Gangeshwar Prasad, J.
1. These aretwo connected appeals arising out of a trial in which four persons, namely, Ghazi, Smt. Prabhawati, Shyam Kinker ana Smt. Anar Kali stood charged before the II Temporary Sessions Judge, Allahabad, under Section 302/34, I. P. C. for committing the murder of Deo Narain and also under Section 201/34, I. P. C. for causing the evidence of the said murder to disappear by concealing and covering the dead body of Deo Narain in a pit in the inner courtyard of the house of Smt. Prabhawati accused with the intention of screening themselves from legal punishment. Shyam Kinker and Smt. Anar Kali nave been acquitted of both the charges; Smt. Prabhawati has been acquitted of the charge under Section 302/34, I. P. C. but convicted under Section 201/34, I. P. C. and sentenced to seven years' rigorous imprisonment; while Ghazi has been convicted under Section 302, I. P. C. and sentencedto death. Ghazi has also been found guilty of an offence under Section 201/34, I. P. C. but no sentence has been passed against him for that offence. Appeal No. 2108 of 1964 is by Ghazi whereas appeal No. 2366 of 1964 is by Smt. Prabhawati. Along with the appeal of Ghazi we have before us the reference under Section 374, Cr, P. C. for confirmation of the sentence of death passed against him.
2. Deo Narain deceased was the son of one Nand Kishore Brahman of village Khanpur P.S. Meja, district Allahabad, who died about ten years ago. He was survived by his widow Smt. Prabhawati his two sons Deo Narain and Shyam Kinker, and his daughter Smt. Anar Kali. It would thus be seen that Smt. Prabhawati appellant is the mother of Deo Narain, and Shyam Kinker and Smt. Anar Kali the acquitted accused are respectively the brother and the sister of Deo Narain. Ghazi appellant is a Lohar by caste and is a resident of the same village, i.e.. Khanpur.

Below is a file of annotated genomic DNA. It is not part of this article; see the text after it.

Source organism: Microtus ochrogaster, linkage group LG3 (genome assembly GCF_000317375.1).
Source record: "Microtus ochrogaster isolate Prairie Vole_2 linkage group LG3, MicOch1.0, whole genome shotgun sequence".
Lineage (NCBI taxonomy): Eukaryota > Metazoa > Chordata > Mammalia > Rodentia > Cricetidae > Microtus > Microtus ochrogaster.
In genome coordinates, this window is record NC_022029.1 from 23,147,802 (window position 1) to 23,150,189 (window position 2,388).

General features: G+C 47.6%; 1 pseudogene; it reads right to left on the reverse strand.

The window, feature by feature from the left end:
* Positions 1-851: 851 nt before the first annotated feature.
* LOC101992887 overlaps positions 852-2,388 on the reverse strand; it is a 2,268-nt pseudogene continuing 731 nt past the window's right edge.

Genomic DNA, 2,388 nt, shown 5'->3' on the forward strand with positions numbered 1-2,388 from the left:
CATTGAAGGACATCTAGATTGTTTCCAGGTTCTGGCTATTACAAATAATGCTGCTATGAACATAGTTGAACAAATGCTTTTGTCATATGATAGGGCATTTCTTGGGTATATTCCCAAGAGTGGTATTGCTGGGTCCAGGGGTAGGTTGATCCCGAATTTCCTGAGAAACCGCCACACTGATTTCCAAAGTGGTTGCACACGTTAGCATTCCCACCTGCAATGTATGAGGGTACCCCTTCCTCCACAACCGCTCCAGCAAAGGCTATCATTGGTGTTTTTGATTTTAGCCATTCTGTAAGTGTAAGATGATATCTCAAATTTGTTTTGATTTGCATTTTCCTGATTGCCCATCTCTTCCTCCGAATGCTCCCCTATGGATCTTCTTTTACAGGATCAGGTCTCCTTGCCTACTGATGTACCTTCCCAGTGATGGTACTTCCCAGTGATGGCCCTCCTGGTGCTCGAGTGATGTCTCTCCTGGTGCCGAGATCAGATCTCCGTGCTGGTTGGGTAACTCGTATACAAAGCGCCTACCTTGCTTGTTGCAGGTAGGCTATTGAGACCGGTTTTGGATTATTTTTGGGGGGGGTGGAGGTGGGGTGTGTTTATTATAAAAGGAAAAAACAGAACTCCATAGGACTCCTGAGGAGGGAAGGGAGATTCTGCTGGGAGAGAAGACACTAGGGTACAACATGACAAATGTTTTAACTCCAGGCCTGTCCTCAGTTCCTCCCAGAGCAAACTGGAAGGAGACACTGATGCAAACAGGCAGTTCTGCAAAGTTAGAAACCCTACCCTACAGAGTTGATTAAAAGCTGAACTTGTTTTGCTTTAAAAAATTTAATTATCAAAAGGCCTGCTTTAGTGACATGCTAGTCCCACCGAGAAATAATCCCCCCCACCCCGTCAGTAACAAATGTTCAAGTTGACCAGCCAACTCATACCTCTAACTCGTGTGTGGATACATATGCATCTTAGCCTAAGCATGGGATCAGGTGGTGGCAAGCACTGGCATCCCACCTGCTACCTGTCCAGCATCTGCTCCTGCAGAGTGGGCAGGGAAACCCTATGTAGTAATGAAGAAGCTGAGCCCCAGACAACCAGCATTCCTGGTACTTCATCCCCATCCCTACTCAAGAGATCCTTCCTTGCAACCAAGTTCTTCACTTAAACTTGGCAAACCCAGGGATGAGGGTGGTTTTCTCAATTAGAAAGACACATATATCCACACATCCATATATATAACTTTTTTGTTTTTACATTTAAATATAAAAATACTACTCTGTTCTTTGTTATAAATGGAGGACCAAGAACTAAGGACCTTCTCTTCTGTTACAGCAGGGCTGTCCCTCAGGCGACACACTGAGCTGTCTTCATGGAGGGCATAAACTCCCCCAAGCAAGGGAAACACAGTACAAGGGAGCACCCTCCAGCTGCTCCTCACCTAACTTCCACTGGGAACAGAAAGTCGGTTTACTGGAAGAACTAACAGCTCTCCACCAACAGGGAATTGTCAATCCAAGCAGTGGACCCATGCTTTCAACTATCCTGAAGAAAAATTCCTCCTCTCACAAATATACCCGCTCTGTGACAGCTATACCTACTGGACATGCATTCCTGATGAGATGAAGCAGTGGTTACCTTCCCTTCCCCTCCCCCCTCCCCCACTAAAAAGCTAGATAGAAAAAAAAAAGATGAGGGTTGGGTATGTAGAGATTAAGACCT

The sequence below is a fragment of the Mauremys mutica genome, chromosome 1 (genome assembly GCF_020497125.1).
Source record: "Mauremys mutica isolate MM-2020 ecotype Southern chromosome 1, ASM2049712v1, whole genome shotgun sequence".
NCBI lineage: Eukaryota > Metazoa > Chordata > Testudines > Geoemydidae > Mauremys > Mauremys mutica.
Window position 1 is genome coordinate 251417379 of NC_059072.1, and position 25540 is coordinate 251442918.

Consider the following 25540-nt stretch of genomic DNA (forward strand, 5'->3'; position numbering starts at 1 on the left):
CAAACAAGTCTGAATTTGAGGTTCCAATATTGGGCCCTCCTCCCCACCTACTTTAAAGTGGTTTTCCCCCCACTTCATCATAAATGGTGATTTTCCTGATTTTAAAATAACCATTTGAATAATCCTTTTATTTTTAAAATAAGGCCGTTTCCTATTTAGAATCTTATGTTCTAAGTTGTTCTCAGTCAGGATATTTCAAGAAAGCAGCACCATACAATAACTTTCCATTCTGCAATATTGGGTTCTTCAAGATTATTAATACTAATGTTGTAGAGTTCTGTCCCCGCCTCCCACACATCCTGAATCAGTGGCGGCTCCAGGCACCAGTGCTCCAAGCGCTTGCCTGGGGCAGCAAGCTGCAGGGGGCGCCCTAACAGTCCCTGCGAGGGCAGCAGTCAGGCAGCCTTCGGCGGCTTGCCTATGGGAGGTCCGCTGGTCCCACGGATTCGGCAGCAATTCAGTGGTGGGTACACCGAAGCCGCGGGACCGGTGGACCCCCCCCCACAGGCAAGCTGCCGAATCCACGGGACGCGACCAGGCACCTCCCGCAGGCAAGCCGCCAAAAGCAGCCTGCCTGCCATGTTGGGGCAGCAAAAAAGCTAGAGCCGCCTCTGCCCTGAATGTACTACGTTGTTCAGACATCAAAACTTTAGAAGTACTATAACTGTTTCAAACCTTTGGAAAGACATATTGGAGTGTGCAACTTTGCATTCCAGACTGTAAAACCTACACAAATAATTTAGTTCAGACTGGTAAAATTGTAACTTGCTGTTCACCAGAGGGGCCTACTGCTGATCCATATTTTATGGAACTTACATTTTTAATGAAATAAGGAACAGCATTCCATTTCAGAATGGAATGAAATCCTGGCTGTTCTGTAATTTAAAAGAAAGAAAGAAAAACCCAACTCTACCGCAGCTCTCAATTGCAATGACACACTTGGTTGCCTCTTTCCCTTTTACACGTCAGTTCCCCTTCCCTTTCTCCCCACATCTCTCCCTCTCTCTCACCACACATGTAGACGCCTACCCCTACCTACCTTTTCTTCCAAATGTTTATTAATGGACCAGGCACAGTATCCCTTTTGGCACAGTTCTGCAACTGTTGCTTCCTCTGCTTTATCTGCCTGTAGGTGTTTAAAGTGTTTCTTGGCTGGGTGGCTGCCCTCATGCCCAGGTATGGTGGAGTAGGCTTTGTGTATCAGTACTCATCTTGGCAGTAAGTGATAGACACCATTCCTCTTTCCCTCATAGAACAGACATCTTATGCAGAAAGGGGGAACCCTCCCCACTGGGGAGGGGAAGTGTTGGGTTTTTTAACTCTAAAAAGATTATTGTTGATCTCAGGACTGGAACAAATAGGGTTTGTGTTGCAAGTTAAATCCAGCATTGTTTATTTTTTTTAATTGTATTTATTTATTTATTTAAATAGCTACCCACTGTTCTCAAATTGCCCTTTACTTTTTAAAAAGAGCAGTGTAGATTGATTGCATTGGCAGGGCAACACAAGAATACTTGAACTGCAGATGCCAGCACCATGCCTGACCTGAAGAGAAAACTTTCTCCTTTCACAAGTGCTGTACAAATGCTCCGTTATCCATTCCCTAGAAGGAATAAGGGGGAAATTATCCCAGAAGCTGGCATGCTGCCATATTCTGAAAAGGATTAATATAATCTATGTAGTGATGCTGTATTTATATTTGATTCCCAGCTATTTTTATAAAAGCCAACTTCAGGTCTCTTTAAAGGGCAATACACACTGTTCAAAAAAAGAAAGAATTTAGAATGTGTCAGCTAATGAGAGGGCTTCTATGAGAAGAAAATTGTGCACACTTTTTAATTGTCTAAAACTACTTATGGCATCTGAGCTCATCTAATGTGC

3. At the time of his murder Deo Narain was about twenty eight years of age, and Shyam Kinker and Smt. Anar Kali were at that time about twenty two and twenty five years of age respectively. Deo Narain and Shyam Kinker were both unmarried, while Smt. Anar Kali had been married about ten years before to one Raja Ram of village Achhola and had two or three children. It should be mentioned here that one Sipahi Lal aged about eighteen years of village Aebhola who is said to be related to Raja Ram the husband or Smt. Anar Kali and who is said to have been living with Smt. Prabhawati and Shyam Kinker in village Khanpur for his studies, was also charge-sheeted by the police as an absconding accused, but he has not been tried as he happens to have remained absconding.